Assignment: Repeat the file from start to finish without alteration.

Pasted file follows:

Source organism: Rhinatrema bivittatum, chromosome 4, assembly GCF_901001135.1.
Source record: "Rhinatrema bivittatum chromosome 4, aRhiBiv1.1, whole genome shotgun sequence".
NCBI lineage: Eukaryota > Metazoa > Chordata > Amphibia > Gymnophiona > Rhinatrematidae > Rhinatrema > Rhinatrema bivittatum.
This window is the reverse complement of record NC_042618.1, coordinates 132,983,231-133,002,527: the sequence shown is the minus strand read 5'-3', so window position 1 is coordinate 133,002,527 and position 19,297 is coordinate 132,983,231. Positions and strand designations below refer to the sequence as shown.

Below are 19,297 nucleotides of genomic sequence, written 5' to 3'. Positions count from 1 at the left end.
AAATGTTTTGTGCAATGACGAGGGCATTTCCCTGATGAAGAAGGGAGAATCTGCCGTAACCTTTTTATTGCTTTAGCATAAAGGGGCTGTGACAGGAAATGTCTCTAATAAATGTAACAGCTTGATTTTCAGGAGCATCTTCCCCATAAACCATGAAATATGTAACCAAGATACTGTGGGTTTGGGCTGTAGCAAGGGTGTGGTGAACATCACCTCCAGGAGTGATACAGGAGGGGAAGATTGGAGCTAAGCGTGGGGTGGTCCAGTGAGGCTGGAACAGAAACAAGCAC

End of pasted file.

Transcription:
Source organism: Rhinatrema bivittatum, chromosome 4, assembly GCF_901001135.1.
Source record: "Rhinatrema bivittatum chromosome 4, aRhiBiv1.1, whole genome shotgun sequence".
NCBI lineage: Eukaryota > Metazoa > Chordata > Amphibia > Gymnophiona > Rhinatrematidae > Rhinatrema > Rhinatrema bivittatum.
This window is the reverse complement of record NC_042618.1, coordinates 132,983,231-133,002,527: the sequence shown is the minus strand read 5'-3', so window position 1 is coordinate 133,002,527 and position 19,297 is coordinate 132,983,231. Positions and strand designations below refer to the sequence as shown.

Below are 19,297 nucleotides of genomic sequence, written 5' to 3'. Positions count from 1 at the left end.
AAATGTTTTGTGCAATGACGAGGGCATTTCCCTGATGAAGAAGGGAGAATCTGCCGTAACCTTTTTATTGCTTTAGCATAAAGGGGCTGTGACAGGAAATGTCTCTAATAAATGTAACAGCTTGATTTTCAGGAGCATCTTCCCCATAAACCATGAAATATGTAACCAAGATACTGTGGGTTTGGGCTGTAGCAAGGGTGTGGTGAACATCACCTCCAGGAGTGATACAGGAGGGGAAGATTGGAGCTAAGCGTGGGGTGGTCCAGTGAGGCTGGAACAGAAACAAGCAC